New Born

Photo: Sue Vincent

 

He was born on a blustery night to a woman who huddled on the exposed slopes with naught but the protection of three wide backs to block the worst of the wind. The men crouched, arms linked and heads down, their eyes averted from what was taboo to watch, as they hummed the low sounds of incantations meant to shield the woman and babe from the demons and their own ears from the muffled cries.

There was no midwife.

The other woman had died not a full moon prior. It was a bad omen.

There was no spirit-guide. Their leader, too, had died.

Bad omens, all.

There was only the woman, panting desperately in the dark. And the three of them: One of whom in whose hearth she’d grown, one whose hearth she shared, one who’d preceded her in her mother’s womb. And a girl-child of barely eight winters. Pale and shivering and wide-eyed, she knelt before the woman, one hand on the swollen belly, another cradling the opening for the magic and terror that no man was allowed to look upon. But she would. She was too young. But there was no one else who could.

As the night stretched and the panting shortened, he was born.

By morning, they moved on.

A fresh mound under a rock marked the space where the smell of blood still lingered. The men had dug the hole, even though it was women’s work. A concession to their circumstance. They could not wait till the girl, or woman, gathered sufficient strength for the task. It was paramount that one put distance between oneself and the afterbirth, lest the demons seek to lug the babe back into the dark. The mother, too, sometimes.

They left all that behind.

He lived his first days in almost the same darkness he’d been made in. Cocooned inside his mother’s wraps, lips close enough to her breast to suckle, rocked by the same thunder and gurgle of her heartbeat and innards.

Sometimes, much later in years, he’d remember the indistinguishable. How inside and out did not differ by much other than air and hunger and the momentary cold that blanketed him when he was whipped out to be held above the ground to release his waste.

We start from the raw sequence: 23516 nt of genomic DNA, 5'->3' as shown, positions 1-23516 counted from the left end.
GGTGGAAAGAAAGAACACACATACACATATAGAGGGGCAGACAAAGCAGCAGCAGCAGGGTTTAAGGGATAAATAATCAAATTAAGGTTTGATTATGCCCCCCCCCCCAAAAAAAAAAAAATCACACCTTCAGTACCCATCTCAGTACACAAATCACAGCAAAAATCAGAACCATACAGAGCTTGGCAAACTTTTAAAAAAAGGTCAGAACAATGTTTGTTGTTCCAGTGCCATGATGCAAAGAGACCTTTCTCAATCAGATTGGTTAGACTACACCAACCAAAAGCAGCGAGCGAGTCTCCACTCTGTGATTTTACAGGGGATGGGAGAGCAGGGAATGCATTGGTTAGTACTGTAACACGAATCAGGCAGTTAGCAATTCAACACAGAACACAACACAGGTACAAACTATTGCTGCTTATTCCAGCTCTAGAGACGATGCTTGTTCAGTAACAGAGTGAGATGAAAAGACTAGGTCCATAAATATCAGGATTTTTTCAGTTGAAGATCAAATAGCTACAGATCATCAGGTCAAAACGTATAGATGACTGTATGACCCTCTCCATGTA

He might’ve stayed cocooned for longer had they not found the cave.

The old man saw it first. A black tooth in the mountain-side. Large enough to fit.

They waited two days to approach it. Demons have been known to skulk in the back of dark hollows, waiting to pounce. They were too few to risk it. Let alone with a helpless morsel who couldn’t even cling.

When nothing bigger than a ferret emerged from the entry, and when hares were spotted munching languidly nearby, they knew that whatever demons might have lived there once, had since long gone.

They brought an ember to the cave. And stones for a hearth. And moss and boughs for bedding.

The girl carried water from the spring. The woman made the tea and cooked the grain from her ceremonial parcel. They ate. They drank. They slept.

By morning the men came for the baby.

They held his naked, squalling form, indignant in the cold exposure, and passed him from man to man at the entry.

His life-force squealed vitality. His lungs breathed their collective previous misfortunes to the wind. His face, first reddened then purple with rage, summoned the sun to rise and fall. Someplace a wolf returned the howl.

It was a good omen.

They called him New Born. The reincarnation of Born, the spirit-guide they’d lost along with what safety they’d had where they came from. This New Born was a cameo. He was their future. Their hope in this new home.

 

 

 

 

For Sue Vincent’s WritePhoto

 

 

33 thoughts on “New Born

    • Thanks, Crispina! Ah, but I think that medical shows and ‘documentaries’ (which used to be almost invariably directed by men … hmm…), rarely mention it, too … as if the emergence of the baby and the first (lovely!) newborn cry, is the end of the birth … when women know that there’s a bit more to it that comes later: afterbirth, sometimes suturing, cleaning up, etc. In fact, that bit AFTER can be one of the riskier times for hemorrhaging … And yet it is ignored almost all the time. Interestingly enough, historically there’s been traditions for burying and disposing of and sacred rites involving the afterbirth. People KNEW, even before they ‘knew’ scientifically, that this was what sustained the baby, held part of life of both mother and child, essentially. Like many such things, there were many taboos around it, too (and apparently still are, subconsciously or not). So … yeah, I’m glad you noticed! 😉

      Liked by 2 people

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